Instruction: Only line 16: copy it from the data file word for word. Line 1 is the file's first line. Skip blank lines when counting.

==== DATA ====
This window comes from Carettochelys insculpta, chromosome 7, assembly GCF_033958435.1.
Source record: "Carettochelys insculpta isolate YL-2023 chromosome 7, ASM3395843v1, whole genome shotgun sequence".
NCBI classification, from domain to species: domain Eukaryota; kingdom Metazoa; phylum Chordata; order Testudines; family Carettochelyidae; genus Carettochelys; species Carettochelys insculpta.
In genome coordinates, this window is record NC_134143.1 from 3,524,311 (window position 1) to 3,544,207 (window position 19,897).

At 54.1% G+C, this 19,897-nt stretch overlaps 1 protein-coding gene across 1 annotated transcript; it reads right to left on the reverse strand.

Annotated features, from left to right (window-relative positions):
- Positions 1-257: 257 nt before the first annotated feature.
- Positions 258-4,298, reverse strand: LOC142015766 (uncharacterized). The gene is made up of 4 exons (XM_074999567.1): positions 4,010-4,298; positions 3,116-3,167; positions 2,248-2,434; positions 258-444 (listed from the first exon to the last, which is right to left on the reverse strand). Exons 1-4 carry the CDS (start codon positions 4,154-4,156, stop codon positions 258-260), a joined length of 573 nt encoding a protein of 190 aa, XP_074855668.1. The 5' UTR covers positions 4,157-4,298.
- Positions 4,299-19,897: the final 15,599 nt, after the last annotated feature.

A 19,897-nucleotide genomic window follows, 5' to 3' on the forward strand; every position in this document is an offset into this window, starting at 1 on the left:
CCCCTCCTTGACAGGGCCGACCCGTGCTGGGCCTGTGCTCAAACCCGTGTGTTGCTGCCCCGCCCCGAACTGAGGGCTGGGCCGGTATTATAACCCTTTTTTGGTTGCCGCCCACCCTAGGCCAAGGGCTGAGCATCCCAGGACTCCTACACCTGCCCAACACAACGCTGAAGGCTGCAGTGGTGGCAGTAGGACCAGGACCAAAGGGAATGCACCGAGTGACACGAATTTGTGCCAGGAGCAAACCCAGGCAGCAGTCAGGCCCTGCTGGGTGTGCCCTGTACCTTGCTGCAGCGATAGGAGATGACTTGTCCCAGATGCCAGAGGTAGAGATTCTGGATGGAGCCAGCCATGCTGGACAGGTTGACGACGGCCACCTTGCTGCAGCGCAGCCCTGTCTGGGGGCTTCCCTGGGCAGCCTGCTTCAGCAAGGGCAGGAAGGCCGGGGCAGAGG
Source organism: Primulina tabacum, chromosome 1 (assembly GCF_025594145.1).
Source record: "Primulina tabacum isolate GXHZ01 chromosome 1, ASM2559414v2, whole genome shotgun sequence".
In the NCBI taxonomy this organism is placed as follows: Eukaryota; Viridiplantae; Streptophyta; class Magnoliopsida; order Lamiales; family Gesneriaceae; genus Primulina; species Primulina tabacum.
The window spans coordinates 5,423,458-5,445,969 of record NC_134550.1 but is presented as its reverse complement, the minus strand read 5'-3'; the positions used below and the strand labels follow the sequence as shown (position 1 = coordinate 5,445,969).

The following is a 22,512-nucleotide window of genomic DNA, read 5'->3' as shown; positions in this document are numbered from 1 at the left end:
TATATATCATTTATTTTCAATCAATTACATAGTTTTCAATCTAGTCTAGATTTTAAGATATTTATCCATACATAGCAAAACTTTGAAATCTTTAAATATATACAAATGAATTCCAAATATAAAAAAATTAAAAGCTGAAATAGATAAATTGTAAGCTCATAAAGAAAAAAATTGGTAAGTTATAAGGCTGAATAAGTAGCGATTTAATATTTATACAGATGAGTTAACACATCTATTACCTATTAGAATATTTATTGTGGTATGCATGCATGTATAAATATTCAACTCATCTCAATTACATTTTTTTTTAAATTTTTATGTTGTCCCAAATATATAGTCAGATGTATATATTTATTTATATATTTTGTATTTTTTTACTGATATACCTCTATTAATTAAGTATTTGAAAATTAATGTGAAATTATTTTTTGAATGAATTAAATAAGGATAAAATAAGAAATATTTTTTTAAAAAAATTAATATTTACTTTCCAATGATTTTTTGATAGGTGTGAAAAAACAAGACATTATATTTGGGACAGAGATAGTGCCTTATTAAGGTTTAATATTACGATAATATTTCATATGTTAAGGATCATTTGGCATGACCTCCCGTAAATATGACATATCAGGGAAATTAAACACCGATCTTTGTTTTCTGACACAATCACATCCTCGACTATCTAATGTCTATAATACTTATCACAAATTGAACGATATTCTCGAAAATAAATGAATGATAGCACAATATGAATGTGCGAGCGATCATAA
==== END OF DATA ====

The following is a 22,512-nucleotide window of genomic DNA, read 5'->3' as shown; positions in this document are numbered from 1 at the left end: